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Sophocles's art of characterization in King Oedipus

Sophocles as a dramatist was, in many ways, different from Euripides, another great Greek tragedian. In terms of characterization the two dramatists are quite different. Whereas Euripides portrayed characters 'as they were, Sophocles portrayed 'as they ought to be': Although both of their characters were flawed and committed crimes, the motives of Sophocles's characters tenderd to be more honourable, and appeared to be more concerned with the will of the gods rather than personal gain or vengeance. Sophocles tends to give his characters more heroic features, whereas Euripides is more concerned with portraying the human wealknesses of his characters. As a dramatist Sophocles always emphasizes the heroic qualities of a character and his ability to learn and change accordingly. His characters are not static of flat rather dymamic and possess the ability to change. In his Oedipus Rex Sophocles has drawn his characters with utmost care. Not only the protagonist but also all the other characters are meticulously drawn. The dramatist has made all his characters integral part of the play. Oedipus is the protagonist of the play king  Oedipus. The character of Oedipus is considered by many to be the epitome of the tragic hero. Aristotle also admired Sophocles's characterization in king Oedipus as a classic tragic hero. The character of Oedipus is characteristic of Sophocles's intentions to portray his characters as They ought to be.'The character shows the typical elements of a Greek tragic hero; he is a good man that comes to a bad end due to a 'hamartia'. Sophcles always portrays his characters as honourable.He  through his artistic touches, manages to instill honour into even the  basest aspects of his characters. In the play King Oedipus Sophocles the dramatist delineates the character of Oedipus as honourable.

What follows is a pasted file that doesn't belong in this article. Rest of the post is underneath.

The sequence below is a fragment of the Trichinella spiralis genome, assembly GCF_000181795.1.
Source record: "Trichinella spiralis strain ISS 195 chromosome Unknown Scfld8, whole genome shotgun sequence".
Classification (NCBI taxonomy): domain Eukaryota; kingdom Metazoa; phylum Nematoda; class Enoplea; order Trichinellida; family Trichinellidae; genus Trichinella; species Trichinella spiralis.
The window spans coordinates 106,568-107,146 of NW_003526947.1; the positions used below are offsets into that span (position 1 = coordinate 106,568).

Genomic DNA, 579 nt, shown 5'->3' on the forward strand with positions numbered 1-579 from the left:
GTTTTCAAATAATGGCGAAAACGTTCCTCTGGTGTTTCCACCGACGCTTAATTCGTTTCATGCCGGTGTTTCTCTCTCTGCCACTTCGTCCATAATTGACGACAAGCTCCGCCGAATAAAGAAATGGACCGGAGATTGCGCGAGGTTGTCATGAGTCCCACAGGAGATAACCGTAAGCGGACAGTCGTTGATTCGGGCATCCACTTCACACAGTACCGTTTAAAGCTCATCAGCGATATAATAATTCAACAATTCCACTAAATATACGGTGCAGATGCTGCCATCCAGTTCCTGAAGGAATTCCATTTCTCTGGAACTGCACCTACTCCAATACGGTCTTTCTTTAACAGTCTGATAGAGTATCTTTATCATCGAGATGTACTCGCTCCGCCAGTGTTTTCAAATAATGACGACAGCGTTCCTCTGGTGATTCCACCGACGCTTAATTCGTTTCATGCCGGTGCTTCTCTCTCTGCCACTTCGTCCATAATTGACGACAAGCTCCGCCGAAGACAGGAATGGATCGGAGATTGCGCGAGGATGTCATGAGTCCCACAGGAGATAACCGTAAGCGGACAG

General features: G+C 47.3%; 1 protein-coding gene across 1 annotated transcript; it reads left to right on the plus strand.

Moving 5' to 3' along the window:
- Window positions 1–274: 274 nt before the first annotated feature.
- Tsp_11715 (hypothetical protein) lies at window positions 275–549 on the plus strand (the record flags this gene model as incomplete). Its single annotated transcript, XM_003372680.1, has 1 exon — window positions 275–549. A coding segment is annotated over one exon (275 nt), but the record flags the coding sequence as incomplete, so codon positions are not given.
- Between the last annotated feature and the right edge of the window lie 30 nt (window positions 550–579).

Oedipus is neither wholly good nor wholly bad, rather a mixture of both. His good qualities are so prominent that when at the end of the play he suffers ignominiously, the audience is able to pity him for his misfortune and recognize his heroism in placing the city first in his priorities. The downcast man that we witness at the end of the play is almost unrecognizable in comparison to the strong and confident leader that opened the play by addressing the city "I, Oedipus,/ Whose name is known afar." The Oedipus in the last scene is very different from the Oedipus in the first few scenes of the play. In the last scene, after the dreadful revelation of the terrifying facts of his life, Oedipus appears a transformed man. From a prideful, heroic king at the beginning of the play, Oedipus becomes a condemned but humble man. Through the complete humbling of such a proud man, Sophocles shows us a man who, despite the adversity he is facing, is able to understand his duties as the once ruler of the city. Although he is worthy of the pity of the audience, he is still able to command their admiration as one who has recognized the fact that he must leave in order to protect his citizens, and despite his personal anguish, is still able to adhere to his earlier promises to both the citizens of Thebes and the Gods. It is in Oedipus's downfall that he becomes a true hero, casting aside his personnel trauma in order to bring in to affect his decrees for Thebes. Sophocles, in his portrayal of Oedipus, show us a character who, although flawed, is heroic enough to admit his faults. He truly regrets his mistake and ill-fortune at the end of the play, showing a heroic man portrayed as he should be. In Sophocles's plays all the secondary characters are also thoroughly drawn. They are sharply defined individuals. Each has a function partly determined in advance by the legend. But these characters are so broadly and carefully drawn that they contribute a feeling of authentic humanity to the play and heighten its intense emotional effect. Sophocles draws Jocasta as a conventional loving wife. She gains in dramatic interest because of her relationship with Oedipus. Her fate seems to be intractably tied with the fate of the protagonist. Jocasta is queenly, but at the same time without being less heroic she is womanly and warm too. She possesses courage and talent to handle a repulsive situation. She confidently intervenes when Oedipus and Creon run into a haughty argument. Though religious she is often skeptical about oracles and Teiresias's words. However, her skepticism may have sprung from her own immediate situation, from her desire to protect Oedipus. Towards the end of the play Jocasta frantically  bemoans her fate and finally commits suicide. Creon is Oedipus's brother-in-law and he is drawn as an honourable character. Oedipus feels threatened by Creon and believes that he covets the throne. However, Creon appears a sensible and reasonable man. At the end of the play, after Oedipus has blinded himself, Creon becomes king and acts with commits suicide.